The government's system for preventing and detecting conflicts of interest among federal employess is so inadequate that many conflicts are never discovered or never corrected, a General Accounting Office study has concluded.
Many employees who should file financial disclosure reports aren't required to, many who are required to don't, and enforcement is lax overall, the study found.
The GAO, Congress' investigative agency, urged President carter to create an office of ethics to establish and enforce an effective conflict-of-interest program.
Such a program woul replace the current 12-year-old inn which problems abound "because of the low priotiry assigned in terms of staffing, funding, and agency and executive branch support," the GAO said.
Citing the executive system's "inability to avoid real or apparent conflict-of-interest problems ," it said:
"THe avoidance of conflict of interst is essential. . . if Americans are to regain their confidence in the integrity of the federal government."
The GAo report, released yesterday, followed earlier GAO examination s of three departments and 13 agencise that found widespread deficiencies in curbs on conflict of interest.
GAO conducted the studies at the request of Reps. John E. Moss (D-Calif.) and Benjamin S. Rosenthal (D-N.Y.). A GAO sampling found that 10 per cent of required financial disclosure statements had not been filed, 12 per cent disclosed questionable interest, and more than 2,500 employees ahould have been filing disclosure statements but were not required to.
Among other findings, GAO discovered 100 Federal Aviaiton Administration emplyers holding airline or airport Bank employess not disqualifying themselves when they had interest in companies with business before the bank, and few or no disclosure statements being filed by Civil Aeronautics Board and Federal Maritima Commission employess. At the Agriculture Department, the GAO said, it reviews 429 disclosure statements and found 488 reported financial interets "questionable." At the Tennessee Valley Authority, the GAO found situations which, it said, "could create the appearamce of a conflict" - 21 employees owning stock in interest in TVA suppliers, and three employees with real estate holdinga on TVA lakes.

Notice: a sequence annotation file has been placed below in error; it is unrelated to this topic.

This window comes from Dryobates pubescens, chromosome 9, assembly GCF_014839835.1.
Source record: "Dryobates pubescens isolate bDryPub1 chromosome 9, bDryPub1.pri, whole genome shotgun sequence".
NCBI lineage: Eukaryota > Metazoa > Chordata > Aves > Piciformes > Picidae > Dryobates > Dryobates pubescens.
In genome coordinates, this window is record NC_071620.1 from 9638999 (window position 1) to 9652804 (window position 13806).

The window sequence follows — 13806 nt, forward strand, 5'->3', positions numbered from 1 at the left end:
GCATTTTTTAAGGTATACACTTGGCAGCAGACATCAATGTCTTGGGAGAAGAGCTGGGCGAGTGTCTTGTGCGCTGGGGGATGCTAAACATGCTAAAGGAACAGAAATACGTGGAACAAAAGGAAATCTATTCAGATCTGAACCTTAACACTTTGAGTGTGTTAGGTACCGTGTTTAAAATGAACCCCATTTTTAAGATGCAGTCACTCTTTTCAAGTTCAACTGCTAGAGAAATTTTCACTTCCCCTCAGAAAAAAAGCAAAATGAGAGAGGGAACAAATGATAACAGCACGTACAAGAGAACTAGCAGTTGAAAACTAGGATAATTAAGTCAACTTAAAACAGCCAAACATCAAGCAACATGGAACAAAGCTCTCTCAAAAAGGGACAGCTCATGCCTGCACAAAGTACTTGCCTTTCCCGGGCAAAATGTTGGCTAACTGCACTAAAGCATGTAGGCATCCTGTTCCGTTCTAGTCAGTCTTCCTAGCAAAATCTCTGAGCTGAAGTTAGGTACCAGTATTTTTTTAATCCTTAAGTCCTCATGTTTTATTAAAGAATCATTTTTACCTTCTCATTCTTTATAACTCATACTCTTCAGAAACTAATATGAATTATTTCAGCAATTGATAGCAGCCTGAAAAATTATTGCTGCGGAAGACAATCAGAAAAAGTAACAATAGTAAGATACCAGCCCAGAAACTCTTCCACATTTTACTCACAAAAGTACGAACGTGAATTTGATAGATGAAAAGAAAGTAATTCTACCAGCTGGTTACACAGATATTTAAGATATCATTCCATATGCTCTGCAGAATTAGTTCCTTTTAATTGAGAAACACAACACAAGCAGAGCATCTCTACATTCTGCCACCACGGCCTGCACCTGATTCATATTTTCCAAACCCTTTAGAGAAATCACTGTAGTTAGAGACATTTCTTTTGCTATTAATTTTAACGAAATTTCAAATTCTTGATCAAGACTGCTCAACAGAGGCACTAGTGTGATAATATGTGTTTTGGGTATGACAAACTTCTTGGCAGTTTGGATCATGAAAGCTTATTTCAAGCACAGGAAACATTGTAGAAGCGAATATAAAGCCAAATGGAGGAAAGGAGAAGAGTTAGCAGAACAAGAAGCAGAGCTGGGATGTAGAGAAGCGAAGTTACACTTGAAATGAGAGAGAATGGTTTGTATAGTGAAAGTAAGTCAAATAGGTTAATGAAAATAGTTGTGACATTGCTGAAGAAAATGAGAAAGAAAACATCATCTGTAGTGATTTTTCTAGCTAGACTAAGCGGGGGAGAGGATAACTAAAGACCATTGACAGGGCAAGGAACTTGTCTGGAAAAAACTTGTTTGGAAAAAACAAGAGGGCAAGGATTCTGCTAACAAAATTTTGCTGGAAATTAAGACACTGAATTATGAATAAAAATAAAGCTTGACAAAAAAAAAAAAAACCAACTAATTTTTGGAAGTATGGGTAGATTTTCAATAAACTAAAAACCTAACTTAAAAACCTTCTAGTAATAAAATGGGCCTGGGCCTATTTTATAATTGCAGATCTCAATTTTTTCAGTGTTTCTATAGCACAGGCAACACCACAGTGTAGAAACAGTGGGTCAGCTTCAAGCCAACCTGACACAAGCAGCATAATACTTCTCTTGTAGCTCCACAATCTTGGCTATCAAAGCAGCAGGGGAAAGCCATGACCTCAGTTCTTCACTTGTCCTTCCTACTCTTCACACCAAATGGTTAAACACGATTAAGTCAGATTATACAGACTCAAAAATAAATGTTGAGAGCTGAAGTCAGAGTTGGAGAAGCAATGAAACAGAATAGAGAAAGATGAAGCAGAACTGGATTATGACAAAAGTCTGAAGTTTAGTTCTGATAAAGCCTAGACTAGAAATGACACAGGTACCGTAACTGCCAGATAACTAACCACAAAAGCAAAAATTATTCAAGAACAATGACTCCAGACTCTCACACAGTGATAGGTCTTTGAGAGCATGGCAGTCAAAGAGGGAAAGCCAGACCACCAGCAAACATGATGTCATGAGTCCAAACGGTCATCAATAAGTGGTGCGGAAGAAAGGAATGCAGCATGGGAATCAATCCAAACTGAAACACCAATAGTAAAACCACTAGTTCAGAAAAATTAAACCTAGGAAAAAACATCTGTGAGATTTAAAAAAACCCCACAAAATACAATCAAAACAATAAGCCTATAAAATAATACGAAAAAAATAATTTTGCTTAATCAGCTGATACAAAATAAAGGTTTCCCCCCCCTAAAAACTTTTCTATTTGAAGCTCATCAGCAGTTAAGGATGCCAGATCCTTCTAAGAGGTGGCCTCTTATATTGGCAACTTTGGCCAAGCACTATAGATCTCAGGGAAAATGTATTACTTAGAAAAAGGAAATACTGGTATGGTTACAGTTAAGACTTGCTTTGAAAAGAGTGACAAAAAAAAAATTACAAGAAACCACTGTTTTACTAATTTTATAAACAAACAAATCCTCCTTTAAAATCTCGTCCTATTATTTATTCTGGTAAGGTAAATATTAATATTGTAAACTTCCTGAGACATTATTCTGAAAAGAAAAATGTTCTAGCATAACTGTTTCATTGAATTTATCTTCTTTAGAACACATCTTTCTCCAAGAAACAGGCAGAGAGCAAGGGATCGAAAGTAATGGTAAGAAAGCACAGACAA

In response to GAO recommendations, the Interior Department found some employes in on bureau owing more than 500 financial interests prohibited by agency regulations. Interior then ordered divestiture, the GAO report said.
As an example of the erratic way that financial disclosure has been handled, the GAO said if found that the Civil Aeronautics Board for many years required few employees below the GS-16 level to file disclosure statements while the Food and Drug Administration required certain jobholders from GS-5 up to file.
THe current system was set up under a 1965 order by President Johnson, in addition to some criminal and civil laws. The Civil Service Commission was given responsibility for approving and reviewing the disclosure programs of each agency. The commission was not, however, given authority to audit or enforce.
The GAO found that ethical stand ards are undefined, inconsistenr decisions have been made, and the review of employee's interest has been inadequate. IN addition, some agency employees technically complied with federal laws barring conflicts of interest but financial intersts were held by immediate family members. GAO said it found 34 employers at the Federal Communications Commission in this group.
THe curret disclosure system affects employees paid at the executives level, at GS-13 and up who are in decision-making jobs or who can have an economic impact on non-federal ventures, and those below GS-13 whose jobs give them similar authority.